NSO Group is perhaps the most successful, controversial, and influential firm in a generation of Israeli startups that have made the country the center of the spyware industry. I first interviewed Shalev Hulio, NSO Group’s C.E.O., in 2019, and since then I have had access to NSO Group’s staff, offices, and technology. The company is in a state of contradiction and crisis. Its programmers speak with pride about the use of their software in criminal investigations—NSO claims that Pegasus is sold only to law-enforcement and intelligence agencies—but also of the illicit thrill of compromising technology platforms. The company has been valued at more than a billion dollars. But now it is contending with debt, battling an array of corporate backers, and, according to industry observers, faltering in its long-standing efforts to sell its products to U.S. law enforcement, in part through an American branch, Westbridge Technologies. It also faces numerous lawsuits in many countries, brought by Meta (formerly Facebook), by Apple, and by individuals who have been hacked by NSO. The company said in its statement that it had been “targeted by a number of politically motivated advocacy organizations, many with well-known anti-Israel biases,” and added that “we have repeatedly cooperated with governmental investigations, where credible allegations merit, and have learned from each of these findings and reports, and improved the safeguards in our technologies.” Hulio told me, “I never imagined in my life that this company would be so famous. . . . I never imagined that we would be so successful.” He paused. “And I never imagined that it would be so controversial.”

Hulio, who is forty, has a lumbering gait and pudgy features. He typically wears loose T-shirts and jeans, with his hair in a utilitarian buzz cut. Last month, I visited him at his duplex in a luxury high-rise in Park Tzameret, the fanciest neighborhood in Tel Aviv. He lives with his three small children and his wife, Avital, who is expecting a fourth. There’s a pool on the upper level of Hulio’s apartment, and downstairs, in the double-height living room, is a custom arcade cabinet stocked with retro games and bearing a cartoon portrait of him, wearing shades, next to the word “Hulio” in large eight-bit font. Avital attends to the children, frequent renovations, and an ever-shifting array of pets: rabbits remain, a parrot does not. The family has a teacup poodle named Marshmallow Rainbow Sprinkle.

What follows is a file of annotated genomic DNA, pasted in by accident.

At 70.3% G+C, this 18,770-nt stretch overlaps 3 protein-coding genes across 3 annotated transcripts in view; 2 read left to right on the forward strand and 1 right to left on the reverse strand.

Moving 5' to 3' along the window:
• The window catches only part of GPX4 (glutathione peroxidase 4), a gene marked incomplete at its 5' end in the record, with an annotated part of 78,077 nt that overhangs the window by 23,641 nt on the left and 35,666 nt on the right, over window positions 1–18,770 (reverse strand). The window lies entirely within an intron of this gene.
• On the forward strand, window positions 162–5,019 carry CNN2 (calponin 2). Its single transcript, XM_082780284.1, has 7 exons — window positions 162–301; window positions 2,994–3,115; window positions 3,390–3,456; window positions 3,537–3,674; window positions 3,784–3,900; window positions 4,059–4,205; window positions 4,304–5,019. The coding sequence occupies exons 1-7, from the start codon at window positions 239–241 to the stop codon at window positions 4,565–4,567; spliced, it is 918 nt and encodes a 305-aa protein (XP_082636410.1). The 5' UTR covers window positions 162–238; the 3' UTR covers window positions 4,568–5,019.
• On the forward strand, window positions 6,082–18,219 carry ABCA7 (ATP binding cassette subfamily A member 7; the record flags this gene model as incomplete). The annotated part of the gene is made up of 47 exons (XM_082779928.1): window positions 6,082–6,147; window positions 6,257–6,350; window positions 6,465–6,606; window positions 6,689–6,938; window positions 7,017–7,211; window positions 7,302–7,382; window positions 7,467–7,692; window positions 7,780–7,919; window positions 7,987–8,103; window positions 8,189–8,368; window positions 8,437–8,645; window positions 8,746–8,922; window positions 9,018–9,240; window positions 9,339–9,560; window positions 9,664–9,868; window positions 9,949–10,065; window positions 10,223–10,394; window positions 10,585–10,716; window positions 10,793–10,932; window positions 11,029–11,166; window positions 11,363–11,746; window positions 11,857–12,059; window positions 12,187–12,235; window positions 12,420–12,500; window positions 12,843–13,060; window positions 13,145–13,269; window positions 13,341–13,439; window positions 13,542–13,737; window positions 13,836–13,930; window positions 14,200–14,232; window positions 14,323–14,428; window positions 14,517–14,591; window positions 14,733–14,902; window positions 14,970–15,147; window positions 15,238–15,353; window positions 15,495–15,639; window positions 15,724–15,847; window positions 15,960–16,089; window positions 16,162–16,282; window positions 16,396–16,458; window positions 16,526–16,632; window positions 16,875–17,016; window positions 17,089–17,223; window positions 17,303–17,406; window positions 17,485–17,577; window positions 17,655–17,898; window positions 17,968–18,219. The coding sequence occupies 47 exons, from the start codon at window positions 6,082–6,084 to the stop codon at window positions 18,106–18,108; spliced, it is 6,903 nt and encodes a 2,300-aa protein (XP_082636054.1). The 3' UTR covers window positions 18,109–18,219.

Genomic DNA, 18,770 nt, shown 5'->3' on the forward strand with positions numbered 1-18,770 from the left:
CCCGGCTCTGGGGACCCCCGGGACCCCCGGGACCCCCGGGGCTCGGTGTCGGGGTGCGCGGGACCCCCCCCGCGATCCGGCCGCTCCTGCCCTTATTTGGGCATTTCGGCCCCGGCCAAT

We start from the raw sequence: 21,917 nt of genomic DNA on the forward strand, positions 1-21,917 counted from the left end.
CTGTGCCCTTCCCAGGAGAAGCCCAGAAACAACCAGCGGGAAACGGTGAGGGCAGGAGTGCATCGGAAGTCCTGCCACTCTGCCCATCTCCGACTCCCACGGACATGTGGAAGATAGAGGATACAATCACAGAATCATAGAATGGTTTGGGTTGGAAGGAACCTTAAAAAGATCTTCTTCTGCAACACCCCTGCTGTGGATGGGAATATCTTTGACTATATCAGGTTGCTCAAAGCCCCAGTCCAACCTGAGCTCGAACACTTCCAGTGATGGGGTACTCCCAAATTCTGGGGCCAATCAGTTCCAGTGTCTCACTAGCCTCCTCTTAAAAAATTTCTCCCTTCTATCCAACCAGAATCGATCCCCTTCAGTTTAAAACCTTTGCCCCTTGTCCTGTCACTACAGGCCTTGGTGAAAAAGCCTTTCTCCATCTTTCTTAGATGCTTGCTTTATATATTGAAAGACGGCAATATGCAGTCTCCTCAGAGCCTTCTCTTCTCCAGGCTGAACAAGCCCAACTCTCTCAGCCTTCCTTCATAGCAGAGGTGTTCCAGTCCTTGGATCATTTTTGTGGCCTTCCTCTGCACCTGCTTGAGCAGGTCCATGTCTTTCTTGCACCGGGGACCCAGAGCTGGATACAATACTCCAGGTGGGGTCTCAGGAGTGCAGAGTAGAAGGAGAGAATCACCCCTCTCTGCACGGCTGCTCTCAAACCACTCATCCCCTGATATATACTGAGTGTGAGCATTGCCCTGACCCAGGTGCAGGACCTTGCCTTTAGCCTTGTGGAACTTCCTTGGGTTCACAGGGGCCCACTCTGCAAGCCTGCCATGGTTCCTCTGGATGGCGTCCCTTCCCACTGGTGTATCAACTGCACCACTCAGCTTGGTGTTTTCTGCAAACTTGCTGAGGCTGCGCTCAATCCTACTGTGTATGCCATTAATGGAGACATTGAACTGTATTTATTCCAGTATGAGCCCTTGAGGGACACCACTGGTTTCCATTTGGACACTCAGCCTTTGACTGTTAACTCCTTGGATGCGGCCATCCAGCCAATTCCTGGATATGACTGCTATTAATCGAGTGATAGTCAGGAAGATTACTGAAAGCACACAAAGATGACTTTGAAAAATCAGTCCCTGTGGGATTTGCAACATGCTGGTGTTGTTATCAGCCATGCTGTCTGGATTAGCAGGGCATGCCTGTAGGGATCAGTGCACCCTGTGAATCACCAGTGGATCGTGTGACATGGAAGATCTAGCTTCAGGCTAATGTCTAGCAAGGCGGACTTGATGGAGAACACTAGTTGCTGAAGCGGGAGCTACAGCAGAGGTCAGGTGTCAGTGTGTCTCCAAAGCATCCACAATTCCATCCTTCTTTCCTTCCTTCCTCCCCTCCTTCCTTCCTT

Hulio, Omri Lavie, and Niv Karmi founded NSO Group in 2010, creating its name from the first letters of their names and renting space in a converted chicken coop on a kibbutz. The company now has some eight hundred employees, and its technology has become a leading tool of state-sponsored hacking, instrumental in the fight among great powers.


“Your résumé looks terrific, but I’m just not sure we can deal with the shedding.”


Cartoon by Elisabeth McNair